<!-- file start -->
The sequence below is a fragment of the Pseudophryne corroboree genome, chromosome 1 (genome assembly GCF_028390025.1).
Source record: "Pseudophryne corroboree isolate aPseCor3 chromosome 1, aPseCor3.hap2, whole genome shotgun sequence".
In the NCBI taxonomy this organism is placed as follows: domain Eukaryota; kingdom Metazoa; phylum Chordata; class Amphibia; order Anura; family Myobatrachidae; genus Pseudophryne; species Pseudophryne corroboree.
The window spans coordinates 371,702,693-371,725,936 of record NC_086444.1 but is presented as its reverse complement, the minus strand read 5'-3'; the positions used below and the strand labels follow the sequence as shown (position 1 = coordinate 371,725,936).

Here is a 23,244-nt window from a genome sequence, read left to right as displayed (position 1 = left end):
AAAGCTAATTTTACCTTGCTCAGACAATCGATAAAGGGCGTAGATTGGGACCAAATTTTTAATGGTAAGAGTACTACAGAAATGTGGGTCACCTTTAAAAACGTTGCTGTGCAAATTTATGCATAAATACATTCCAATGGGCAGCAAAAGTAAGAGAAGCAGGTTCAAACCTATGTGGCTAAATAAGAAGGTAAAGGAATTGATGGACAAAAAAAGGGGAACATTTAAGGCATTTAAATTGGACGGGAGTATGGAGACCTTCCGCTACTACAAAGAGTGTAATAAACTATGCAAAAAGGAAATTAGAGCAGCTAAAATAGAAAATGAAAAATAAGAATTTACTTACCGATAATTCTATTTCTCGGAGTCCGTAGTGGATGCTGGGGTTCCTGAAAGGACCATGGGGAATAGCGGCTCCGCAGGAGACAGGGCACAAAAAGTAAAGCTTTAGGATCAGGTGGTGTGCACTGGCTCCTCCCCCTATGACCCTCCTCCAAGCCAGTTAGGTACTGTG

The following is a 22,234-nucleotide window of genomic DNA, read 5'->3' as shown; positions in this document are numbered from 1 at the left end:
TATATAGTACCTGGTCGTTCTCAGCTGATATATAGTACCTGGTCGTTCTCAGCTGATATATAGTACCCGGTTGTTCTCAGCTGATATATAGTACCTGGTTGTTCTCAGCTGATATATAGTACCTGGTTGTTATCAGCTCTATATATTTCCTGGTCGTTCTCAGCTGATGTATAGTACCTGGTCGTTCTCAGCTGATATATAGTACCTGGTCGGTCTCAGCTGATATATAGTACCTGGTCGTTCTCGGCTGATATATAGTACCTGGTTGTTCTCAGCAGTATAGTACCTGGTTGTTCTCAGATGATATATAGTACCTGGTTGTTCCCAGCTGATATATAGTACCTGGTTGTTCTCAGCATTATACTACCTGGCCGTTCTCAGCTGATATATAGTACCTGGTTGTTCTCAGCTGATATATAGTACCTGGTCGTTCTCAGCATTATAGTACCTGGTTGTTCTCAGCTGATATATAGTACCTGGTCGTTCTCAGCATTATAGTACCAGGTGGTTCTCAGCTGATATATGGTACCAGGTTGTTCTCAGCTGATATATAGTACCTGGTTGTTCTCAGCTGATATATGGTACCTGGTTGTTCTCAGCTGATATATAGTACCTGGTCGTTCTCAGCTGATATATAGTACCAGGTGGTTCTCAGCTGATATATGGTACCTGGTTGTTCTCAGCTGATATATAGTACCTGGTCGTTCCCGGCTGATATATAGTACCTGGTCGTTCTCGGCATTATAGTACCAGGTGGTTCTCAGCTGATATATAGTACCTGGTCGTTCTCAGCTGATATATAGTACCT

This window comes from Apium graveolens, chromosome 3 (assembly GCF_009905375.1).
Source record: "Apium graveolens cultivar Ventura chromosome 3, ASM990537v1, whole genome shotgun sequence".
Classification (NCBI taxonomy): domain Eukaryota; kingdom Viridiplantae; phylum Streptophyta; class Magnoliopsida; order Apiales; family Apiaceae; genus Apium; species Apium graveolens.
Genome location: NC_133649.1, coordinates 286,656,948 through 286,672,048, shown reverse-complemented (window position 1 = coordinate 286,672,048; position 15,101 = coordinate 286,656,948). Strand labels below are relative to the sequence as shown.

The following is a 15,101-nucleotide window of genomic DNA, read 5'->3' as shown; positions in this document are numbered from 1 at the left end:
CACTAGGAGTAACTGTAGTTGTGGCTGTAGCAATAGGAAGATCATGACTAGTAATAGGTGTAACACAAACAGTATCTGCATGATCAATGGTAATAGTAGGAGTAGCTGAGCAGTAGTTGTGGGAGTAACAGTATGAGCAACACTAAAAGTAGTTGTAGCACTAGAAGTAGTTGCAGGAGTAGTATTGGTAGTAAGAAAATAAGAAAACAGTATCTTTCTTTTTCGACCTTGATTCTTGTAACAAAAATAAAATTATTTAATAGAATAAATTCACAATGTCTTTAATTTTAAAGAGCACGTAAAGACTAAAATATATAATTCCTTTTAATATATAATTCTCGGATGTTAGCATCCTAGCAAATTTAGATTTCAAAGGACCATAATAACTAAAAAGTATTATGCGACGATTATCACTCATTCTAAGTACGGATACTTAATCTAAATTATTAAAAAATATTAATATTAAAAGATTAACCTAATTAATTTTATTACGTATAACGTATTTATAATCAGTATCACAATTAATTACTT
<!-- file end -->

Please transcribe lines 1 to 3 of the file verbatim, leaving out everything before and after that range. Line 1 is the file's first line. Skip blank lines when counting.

The sequence below is a fragment of the Pseudophryne corroboree genome, chromosome 1 (genome assembly GCF_028390025.1).
Source record: "Pseudophryne corroboree isolate aPseCor3 chromosome 1, aPseCor3.hap2, whole genome shotgun sequence".
In the NCBI taxonomy this organism is placed as follows: domain Eukaryota; kingdom Metazoa; phylum Chordata; class Amphibia; order Anura; family Myobatrachidae; genus Pseudophryne; species Pseudophryne corroboree.